Sexual Desire, by The Dalai Lama

Then, on the desire side we shall see, if we analyse it, that attachment develops owing to seeing something beautiful — beautiful colour, beautiful shape, beautiful hair, nose, eyes, mouth — it is like that, isn’t it? Now, there are two types of love and compassion and one type is conditioned — ‘beautiful face, beautiful body, beautiful sound,’ — that kind of love is greatly conditioned. As soon as these conditions disap­pear, then no more love!

Tibetan shrine. Photo from the British Library #endangeredarchives project, #endangeredarchives, @bl_eap Q: In the West it is thought that desire, especially sexual desire, is a problem because it is largely unconscious. It is also thought that denial and absten­tion only changes the form of desire. How does Buddhism ap­proach the Unconscious?

Dalai Lama: ‘Conscious level’, ‘semiconscious level’, ‘uncon­scious level’ — these are terms used by Western psychologists. Anyway, as you know, in all matters there are limits; it is as well to realize those limits. I think there are two major factors which contribute to our experience of sexual desire — one is the structure of our bodies and the elements within our bodies, and the other is the level of our minds — delusion.

It is, I think, very important to take notice of sexual desire. If you aren’t concerned, or if you don’t have some kind of self-discipline, it very often leads to disaster — family quarrels, children suffering, and also, now, this new phenomenon — AIDS. The Tibetan medical system speaks of seven major centres of energy within the body. Over sexuality reduces that energy, and the immune system becomes less effective. ‘New visitors’ then become powerful. So, now, even this point of view is worth having in order to bring us to some kind of self-discipline.

For laymen, family life should, of course, be lived in the normal way — that is important; but unlimited, over-sexual desire is not good. In the monk’s practice, there are two ways of tackling this problem. One way is less food — the monk does not have food in the evening or in the afternoon — he fasts. That is a way of reducing the physical condition; it is the middle way — not too much hunger, not too much food, especially food in the evening. (The Buddha made the rule that monks should not have an evening meal.) So that is on the physical side.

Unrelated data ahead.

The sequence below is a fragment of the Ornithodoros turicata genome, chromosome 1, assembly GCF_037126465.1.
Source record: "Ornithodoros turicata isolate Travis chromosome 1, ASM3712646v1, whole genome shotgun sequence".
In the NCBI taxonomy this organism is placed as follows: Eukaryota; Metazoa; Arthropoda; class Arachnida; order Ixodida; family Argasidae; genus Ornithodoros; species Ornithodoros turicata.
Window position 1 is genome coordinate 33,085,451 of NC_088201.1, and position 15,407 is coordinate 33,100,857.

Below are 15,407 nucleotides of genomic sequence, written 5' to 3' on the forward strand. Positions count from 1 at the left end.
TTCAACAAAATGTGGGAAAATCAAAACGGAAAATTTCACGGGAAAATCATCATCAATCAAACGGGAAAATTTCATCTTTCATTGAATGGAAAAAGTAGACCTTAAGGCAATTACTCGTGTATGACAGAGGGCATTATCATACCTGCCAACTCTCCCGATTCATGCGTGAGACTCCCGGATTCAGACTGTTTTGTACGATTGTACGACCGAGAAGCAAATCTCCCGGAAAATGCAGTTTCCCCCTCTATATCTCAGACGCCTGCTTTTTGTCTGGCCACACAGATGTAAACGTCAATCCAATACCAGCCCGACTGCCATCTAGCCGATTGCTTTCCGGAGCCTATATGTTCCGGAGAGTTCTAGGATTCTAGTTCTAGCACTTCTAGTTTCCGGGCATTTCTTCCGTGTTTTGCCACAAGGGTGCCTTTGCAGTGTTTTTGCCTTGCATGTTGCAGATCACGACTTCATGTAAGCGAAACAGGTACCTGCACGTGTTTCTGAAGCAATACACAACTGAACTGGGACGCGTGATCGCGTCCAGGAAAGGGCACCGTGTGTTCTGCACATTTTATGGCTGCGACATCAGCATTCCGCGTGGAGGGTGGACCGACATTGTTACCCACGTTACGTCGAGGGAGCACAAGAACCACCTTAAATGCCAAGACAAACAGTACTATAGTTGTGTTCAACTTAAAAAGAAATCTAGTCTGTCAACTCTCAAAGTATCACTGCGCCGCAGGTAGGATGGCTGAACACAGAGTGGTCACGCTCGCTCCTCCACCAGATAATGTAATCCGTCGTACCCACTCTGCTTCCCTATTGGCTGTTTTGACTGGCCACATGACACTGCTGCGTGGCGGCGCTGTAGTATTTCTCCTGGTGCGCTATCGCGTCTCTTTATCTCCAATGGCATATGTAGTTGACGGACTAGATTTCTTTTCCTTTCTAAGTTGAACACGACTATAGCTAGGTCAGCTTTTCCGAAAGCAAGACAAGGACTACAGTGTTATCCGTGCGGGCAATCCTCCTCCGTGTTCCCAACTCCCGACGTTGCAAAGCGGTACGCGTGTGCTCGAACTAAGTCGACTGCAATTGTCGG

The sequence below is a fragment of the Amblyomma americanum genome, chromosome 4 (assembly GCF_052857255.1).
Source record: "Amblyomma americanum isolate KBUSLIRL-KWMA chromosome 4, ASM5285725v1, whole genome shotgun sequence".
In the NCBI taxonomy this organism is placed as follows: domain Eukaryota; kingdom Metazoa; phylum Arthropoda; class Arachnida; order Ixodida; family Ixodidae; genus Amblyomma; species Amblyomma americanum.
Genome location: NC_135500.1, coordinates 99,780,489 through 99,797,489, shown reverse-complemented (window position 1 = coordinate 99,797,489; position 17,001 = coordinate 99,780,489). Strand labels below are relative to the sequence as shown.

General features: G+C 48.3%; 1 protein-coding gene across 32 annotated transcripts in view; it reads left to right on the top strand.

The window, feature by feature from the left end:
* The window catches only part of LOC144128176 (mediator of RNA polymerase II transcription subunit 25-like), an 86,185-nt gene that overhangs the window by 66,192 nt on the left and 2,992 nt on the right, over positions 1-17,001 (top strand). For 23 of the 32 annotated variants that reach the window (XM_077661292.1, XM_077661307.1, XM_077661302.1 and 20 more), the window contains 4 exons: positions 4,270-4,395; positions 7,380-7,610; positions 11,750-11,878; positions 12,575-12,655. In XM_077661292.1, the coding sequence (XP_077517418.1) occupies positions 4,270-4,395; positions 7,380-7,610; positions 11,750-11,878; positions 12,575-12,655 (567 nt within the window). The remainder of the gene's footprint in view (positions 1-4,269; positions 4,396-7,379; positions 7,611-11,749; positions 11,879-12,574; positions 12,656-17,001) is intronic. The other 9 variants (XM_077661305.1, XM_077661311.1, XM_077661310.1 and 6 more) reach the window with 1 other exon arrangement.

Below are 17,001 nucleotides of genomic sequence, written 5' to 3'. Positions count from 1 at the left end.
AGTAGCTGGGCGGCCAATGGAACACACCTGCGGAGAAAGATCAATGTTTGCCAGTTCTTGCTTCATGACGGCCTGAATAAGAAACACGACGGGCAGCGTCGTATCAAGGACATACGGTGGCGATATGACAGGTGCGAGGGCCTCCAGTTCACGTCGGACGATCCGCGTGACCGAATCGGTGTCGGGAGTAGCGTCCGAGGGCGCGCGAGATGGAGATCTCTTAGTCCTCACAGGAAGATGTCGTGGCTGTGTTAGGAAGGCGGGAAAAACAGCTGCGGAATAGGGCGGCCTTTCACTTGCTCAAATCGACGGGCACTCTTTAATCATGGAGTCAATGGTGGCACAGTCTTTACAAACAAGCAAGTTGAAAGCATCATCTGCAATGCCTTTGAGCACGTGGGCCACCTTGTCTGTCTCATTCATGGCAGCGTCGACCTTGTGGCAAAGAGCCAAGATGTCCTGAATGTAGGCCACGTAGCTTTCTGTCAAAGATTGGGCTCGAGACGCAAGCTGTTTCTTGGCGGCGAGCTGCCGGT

Then, on the desire side we shall see, if we analyse it, that attachment develops owing to seeing something beautiful — beautiful colour, beautiful shape, beautiful hair, nose, eyes, mouth — it is like that, isn’t it? Now, there are two types of love and compassion and one type is conditioned — ‘beautiful face, beautiful body, beautiful sound,’ — that kind of love is greatly conditioned. As soon as these conditions disap­pear, then no more love! So, a few days of great happiness — kissing and cuddling — just a few days — then, no more! It is over because of too much conditioning, which is a result of ignorance. That is not sound love or compassion.

The other type of love and compassion arises when one realizes that others are human beings, sentient beings ‘just like me’, who do not want suffering, who want happiness. And, on that basis, some kind of love, respect and deep understanding comes into being. So long as that kind of realization remains then that love and altruism remains, doesn’t it?

Tibetan shrine. Photo from the British Library #endangeredarchives project, #endangeredarchives, @bl_eapThe usual sexual love and desire is the conditioned type. In this respect there are thirty-seven points of practice. The first four are related to mindfulness of the body. Because of ignorance, because of desire, we become blind; we cannot see the ugliness, the nature of rottenness (impurity) of the body. If we analyse skin, these small hairs [on the arm], blood, muscles, bones, there is nothing beautiful about them, is there? But, you see, because of blind­ness, because of the influence of negative thought, we con­sider these things to be very beautiful, very dear.

So, the way to control the emotional side is to reduce the intake of food, limit it. Also to limit the clothes we wear: be modest — that is another factor towards reducing physical and mental conditions. When these two efforts combine, then a healthy self-discipline develops — that is the sense of sila, the sense of morality, for monks. Of course, limited sex for laymen is okay, very good, very happy! But it should be realized that there are limits and to go beyond those limits brings dis­aster.

More posts from the Dalai Lama.

First published in the April 1990 Buddhism Now.

Excerpt from a talk given in London in 1988. Published by kind permission of The Office of Tibet.

Photographs from around 1930, are from the British Library #endangeredarchives project.

Author: Buddhism Now

Buddhism Now is an online Buddhist magazine based upon the teachings of the Buddha. Buddhist Publishing Group (BPG) was formed in 1983 and published the paper issue of Buddhism Now between 1989-2007.

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